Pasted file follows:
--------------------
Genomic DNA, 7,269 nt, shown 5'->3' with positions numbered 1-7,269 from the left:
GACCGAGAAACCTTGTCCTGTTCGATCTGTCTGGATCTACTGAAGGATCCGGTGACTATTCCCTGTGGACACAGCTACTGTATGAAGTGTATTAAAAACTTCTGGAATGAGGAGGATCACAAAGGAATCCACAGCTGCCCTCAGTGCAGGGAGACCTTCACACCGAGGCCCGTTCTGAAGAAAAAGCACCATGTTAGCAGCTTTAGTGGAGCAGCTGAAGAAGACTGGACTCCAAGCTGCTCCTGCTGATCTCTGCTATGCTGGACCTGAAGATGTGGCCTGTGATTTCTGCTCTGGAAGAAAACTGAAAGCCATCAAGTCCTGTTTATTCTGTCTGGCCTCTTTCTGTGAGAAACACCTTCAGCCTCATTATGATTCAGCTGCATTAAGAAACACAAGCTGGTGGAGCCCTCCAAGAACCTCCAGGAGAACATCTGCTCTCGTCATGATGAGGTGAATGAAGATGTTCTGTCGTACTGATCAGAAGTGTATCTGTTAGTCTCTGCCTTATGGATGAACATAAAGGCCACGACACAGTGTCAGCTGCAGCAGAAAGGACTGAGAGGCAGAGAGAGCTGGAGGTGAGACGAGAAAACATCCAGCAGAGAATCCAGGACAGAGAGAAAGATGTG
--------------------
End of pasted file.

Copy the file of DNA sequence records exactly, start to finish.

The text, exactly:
Genomic DNA, 7,269 nt, shown 5'->3' with positions numbered 1-7,269 from the left:
GACCGAGAAACCTTGTCCTGTTCGATCTGTCTGGATCTACTGAAGGATCCGGTGACTATTCCCTGTGGACACAGCTACTGTATGAAGTGTATTAAAAACTTCTGGAATGAGGAGGATCACAAAGGAATCCACAGCTGCCCTCAGTGCAGGGAGACCTTCACACCGAGGCCCGTTCTGAAGAAAAAGCACCATGTTAGCAGCTTTAGTGGAGCAGCTGAAGAAGACTGGACTCCAAGCTGCTCCTGCTGATCTCTGCTATGCTGGACCTGAAGATGTGGCCTGTGATTTCTGCTCTGGAAGAAAACTGAAAGCCATCAAGTCCTGTTTATTCTGTCTGGCCTCTTTCTGTGAGAAACACCTTCAGCCTCATTATGATTCAGCTGCATTAAGAAACACAAGCTGGTGGAGCCCTCCAAGAACCTCCAGGAGAACATCTGCTCTCGTCATGATGAGGTGAATGAAGATGTTCTGTCGTACTGATCAGAAGTGTATCTGTTAGTCTCTGCCTTATGGATGAACATAAAGGCCACGACACAGTGTCAGCTGCAGCAGAAAGGACTGAGAGGCAGAGAGAGCTGGAGGTGAGACGAGAAAACATCCAGCAGAGAATCCAGGACAGAGAGAAAGATGTG